Leukaemia survivor Gary Hodges, 65, from Lymington, Hampshire, met the woman who helped save his life for the first time and was able to thank her in person.
The father-of-two and grandfather was a special guest at blood cancer charity DKMS’ Let’s Make A Spark supporter event at the Malmaison Hotel, Birmingham, where local supporters were recognised and celebrated for their important role in helping the fight against blood cancer and blood disorders.
Speaking about his first meeting on 4 April with grandmother Karen Scoltock, 58, from Oldham, Greater Manchester, who donated her blood stem cells to help give Gary a second chance at life, he said:
“I just wanted to hold her and hug her and say thank you, but there should be a bigger word than thank you. Thanks to Karen’s selfless donation I can walk, speak, think, eat and drink. It’s her immune system that protects me if I get ill. It’s her platelets that help me if I get cut. It’s incredible – Karen is literally with me every step I take.”
In December 2014 Gary and wife, Marion, travelled to Auckland, New Zealand to spend time with their son James and new grandson Ethan. Gary started feeling more tired than usual from simple tasks like pushing Ethan’s pushchair. “It was strange as I had always been fit and active”, Gary said.
When visiting their other son Philip, in San Francisco, Gary said: “I started to notice that I was feeling more and more tired. We didn’t have any health insurance, so I was putting off going to the doctors and then it got to the point where I could hardly walk. I had to go and see a doctor and he said to go to the hospital immediately. Philip had to show his credit card before I could get treated.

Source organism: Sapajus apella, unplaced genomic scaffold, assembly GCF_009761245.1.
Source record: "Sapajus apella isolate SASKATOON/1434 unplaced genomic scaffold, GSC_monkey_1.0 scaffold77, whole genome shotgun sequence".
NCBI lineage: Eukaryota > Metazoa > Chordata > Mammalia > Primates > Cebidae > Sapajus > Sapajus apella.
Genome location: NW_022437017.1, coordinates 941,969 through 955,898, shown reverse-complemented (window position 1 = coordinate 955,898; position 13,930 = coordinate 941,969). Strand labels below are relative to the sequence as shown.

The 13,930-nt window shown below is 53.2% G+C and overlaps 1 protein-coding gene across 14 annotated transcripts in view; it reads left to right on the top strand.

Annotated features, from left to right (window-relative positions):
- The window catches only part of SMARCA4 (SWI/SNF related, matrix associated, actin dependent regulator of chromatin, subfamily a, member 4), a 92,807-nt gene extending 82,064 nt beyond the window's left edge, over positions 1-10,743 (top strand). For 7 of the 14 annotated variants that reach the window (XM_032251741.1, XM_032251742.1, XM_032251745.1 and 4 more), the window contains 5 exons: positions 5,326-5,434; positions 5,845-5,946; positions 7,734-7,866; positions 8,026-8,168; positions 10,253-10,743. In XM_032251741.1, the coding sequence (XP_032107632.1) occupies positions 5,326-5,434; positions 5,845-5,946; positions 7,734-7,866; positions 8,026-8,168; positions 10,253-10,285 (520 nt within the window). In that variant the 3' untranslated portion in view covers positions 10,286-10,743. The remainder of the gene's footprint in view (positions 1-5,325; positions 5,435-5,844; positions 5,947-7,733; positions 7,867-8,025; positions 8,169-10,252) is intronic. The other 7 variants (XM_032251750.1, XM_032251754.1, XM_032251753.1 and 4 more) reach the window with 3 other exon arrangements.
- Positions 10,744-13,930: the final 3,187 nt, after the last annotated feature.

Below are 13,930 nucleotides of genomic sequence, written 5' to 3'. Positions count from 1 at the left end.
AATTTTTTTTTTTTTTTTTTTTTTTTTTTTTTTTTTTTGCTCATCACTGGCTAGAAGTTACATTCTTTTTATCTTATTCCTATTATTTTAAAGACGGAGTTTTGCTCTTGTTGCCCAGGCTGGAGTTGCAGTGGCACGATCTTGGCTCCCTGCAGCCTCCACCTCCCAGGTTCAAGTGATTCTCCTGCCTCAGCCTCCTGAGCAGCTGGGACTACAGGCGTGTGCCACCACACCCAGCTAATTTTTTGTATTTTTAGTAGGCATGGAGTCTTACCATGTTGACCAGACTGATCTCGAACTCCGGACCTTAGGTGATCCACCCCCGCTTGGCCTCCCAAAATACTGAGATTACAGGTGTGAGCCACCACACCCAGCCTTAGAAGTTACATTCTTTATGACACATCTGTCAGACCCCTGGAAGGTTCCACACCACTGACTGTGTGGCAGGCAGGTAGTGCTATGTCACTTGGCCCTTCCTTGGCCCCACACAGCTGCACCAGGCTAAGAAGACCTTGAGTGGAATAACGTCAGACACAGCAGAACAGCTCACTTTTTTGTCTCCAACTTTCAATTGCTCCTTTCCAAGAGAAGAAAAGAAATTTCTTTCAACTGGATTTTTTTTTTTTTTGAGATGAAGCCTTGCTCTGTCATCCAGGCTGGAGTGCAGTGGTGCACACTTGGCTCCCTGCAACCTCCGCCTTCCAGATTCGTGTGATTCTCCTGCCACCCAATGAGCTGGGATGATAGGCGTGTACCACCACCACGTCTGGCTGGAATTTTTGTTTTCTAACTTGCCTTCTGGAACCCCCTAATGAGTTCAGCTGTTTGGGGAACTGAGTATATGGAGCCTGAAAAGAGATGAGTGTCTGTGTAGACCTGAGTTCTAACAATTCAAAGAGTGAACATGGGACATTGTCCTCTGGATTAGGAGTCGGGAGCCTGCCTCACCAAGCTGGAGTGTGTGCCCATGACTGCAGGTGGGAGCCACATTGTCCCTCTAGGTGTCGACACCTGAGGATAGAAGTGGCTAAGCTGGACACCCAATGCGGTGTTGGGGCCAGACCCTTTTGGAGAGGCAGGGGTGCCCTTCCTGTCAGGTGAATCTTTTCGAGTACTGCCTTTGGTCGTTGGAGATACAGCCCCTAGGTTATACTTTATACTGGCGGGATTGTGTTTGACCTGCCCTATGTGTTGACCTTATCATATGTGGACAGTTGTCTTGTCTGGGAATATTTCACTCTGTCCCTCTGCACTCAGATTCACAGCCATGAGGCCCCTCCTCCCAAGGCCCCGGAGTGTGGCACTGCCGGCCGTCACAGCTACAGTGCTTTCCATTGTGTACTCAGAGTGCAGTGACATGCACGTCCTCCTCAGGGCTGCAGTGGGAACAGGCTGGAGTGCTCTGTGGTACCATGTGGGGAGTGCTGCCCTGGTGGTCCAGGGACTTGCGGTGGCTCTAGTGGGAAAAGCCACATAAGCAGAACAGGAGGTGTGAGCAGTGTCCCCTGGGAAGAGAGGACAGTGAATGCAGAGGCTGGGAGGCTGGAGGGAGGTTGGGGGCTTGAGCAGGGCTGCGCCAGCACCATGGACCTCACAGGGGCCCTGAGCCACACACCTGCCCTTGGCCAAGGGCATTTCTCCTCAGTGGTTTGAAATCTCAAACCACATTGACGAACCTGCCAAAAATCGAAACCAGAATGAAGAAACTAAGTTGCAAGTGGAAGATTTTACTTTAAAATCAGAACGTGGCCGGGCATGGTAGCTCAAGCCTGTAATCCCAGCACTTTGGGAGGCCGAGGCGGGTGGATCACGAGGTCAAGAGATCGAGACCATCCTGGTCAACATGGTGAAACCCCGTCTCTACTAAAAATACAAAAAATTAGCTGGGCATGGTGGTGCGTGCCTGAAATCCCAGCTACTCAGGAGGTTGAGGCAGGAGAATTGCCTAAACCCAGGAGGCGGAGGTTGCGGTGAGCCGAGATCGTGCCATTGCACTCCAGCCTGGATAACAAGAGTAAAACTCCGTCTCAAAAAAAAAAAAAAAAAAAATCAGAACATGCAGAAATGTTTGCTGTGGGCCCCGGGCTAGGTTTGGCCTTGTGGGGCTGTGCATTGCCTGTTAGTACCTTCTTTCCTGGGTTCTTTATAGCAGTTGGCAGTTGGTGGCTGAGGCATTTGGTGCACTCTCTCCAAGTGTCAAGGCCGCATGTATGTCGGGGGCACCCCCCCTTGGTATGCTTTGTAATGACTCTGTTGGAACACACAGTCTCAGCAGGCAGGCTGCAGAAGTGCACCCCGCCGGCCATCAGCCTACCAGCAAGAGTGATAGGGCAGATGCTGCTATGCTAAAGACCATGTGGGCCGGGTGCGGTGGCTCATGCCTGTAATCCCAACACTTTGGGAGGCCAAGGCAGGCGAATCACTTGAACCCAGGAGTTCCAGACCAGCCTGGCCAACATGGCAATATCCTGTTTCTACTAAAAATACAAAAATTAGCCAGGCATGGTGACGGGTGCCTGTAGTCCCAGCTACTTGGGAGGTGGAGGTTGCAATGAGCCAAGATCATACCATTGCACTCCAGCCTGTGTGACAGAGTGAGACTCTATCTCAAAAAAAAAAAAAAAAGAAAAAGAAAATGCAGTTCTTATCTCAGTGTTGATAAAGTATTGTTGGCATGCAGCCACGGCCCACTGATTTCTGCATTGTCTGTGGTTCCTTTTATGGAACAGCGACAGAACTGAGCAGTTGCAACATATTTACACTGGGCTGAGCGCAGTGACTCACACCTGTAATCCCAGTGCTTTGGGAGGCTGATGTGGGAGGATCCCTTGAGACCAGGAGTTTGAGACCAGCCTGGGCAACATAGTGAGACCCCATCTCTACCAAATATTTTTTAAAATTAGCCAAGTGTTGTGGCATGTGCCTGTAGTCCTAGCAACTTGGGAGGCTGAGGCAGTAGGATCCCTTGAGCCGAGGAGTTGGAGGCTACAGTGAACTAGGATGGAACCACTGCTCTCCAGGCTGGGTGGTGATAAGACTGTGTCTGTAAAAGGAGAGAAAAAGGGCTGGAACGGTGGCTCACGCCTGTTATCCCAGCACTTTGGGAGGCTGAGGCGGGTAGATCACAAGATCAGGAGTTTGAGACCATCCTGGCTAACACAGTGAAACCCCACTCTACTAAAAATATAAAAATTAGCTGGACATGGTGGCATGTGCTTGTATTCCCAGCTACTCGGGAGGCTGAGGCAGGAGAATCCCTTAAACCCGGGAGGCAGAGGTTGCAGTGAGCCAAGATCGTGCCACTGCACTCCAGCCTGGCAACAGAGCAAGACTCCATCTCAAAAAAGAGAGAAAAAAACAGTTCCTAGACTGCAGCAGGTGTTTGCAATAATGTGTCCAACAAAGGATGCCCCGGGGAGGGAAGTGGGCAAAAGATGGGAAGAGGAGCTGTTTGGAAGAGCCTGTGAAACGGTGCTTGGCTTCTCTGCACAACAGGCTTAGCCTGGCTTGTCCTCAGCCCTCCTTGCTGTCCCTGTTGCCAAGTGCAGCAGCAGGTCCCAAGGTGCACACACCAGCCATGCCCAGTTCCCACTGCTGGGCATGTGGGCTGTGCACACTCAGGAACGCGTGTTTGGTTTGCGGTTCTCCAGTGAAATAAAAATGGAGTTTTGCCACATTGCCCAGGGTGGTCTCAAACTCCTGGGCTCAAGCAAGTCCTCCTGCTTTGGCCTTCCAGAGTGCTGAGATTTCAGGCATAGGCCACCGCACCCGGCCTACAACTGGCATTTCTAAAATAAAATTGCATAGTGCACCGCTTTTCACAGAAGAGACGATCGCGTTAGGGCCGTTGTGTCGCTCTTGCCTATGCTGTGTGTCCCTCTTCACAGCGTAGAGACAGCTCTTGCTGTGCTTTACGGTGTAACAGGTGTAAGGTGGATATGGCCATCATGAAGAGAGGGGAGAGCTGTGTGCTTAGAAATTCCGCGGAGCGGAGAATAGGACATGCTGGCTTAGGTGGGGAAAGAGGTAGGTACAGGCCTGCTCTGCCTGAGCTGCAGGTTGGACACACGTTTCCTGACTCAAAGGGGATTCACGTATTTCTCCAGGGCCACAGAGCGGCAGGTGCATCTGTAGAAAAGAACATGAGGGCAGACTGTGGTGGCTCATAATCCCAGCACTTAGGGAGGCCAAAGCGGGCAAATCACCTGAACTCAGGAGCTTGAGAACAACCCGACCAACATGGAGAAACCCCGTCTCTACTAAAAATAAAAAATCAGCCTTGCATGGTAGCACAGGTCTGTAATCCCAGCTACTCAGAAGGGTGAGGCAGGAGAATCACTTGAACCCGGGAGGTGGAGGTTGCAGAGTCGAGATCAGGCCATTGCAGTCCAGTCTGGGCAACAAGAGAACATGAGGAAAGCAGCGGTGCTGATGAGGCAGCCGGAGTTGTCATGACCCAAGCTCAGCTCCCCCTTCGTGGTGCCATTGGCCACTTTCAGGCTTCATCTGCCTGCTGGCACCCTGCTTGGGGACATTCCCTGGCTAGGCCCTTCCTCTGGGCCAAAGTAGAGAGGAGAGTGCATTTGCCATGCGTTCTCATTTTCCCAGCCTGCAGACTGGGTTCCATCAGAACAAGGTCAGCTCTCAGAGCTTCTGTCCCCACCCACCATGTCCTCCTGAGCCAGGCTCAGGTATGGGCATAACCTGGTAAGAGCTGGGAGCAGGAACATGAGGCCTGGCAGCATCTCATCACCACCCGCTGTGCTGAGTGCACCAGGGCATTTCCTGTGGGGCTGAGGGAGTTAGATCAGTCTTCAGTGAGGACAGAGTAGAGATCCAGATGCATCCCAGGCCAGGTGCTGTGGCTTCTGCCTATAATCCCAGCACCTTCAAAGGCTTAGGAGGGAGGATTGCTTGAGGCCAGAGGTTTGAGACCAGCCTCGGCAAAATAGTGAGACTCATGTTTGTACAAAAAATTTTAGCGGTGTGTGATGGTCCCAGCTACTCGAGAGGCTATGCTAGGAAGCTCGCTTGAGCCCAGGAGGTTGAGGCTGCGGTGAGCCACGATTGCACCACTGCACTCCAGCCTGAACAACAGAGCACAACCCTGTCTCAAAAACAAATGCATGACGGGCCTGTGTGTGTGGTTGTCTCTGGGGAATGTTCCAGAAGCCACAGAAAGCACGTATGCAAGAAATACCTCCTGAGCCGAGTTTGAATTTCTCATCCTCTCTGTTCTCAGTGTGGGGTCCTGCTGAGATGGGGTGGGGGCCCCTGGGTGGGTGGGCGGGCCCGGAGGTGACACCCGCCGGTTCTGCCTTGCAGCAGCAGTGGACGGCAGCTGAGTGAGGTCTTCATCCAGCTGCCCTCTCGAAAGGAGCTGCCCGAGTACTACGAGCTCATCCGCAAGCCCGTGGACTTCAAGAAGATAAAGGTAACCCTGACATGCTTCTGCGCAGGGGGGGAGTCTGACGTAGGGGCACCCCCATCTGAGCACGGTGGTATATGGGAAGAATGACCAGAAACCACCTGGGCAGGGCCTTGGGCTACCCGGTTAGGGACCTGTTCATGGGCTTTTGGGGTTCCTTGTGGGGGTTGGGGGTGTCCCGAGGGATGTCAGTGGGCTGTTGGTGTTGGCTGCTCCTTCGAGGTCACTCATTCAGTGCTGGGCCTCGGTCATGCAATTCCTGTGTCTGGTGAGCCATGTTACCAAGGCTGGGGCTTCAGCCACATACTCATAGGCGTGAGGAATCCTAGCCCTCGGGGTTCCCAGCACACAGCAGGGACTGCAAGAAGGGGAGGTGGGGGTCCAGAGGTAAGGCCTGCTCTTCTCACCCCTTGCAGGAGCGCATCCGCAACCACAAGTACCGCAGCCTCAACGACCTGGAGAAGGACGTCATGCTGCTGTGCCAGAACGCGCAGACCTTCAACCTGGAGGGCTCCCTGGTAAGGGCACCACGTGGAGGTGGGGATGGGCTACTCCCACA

“At the hospital, they immediately started pumping blood into me. I had four units of blood, three units of platelets because my levels were so low. They gave me a letter to say that I could fly and gave me a face mask to wear on the plane. It cost us around $20,000 for my one night in the hospital.
“In my heart, I knew I had leukaemia and the worst moment was flying home knowing I had this life-threatening condition and thinking I might never see San Francisco again.”
On his return, Gary went straight to Salisbury District Hospital and after a bone marrow sample was taken at the Salisbury he was diagnosed with acute myeloid leukaemia (AML).
After several rounds of chemotherapy, it was decided in June 2015 that Gary’s best chance of survival would be to receive a blood stem cell transplant and he was transferred to Southampton General Hospital.
Six out of 10 blood cancer patients in the UK find an unrelated matching blood stem cell donor – meaning 4 out of 10 won’t. Gary’s three siblings were tested, but they were not identified as a suitable match and his twin sons were told it was highly unlikely they’d be a match, so he was relying on a complete stranger to help save his life.
Following a few agonising months wait Gary said:
“The Southampton Hospital identified a 10/10 match but that fell through and I don’t know why, so I was told they would go ahead with a 7/10 match. I was a little worried as it didn’t sound quite as good. I was just about to go into hospital and they said that they had a better match. It was Karen and she was my10/10 match.”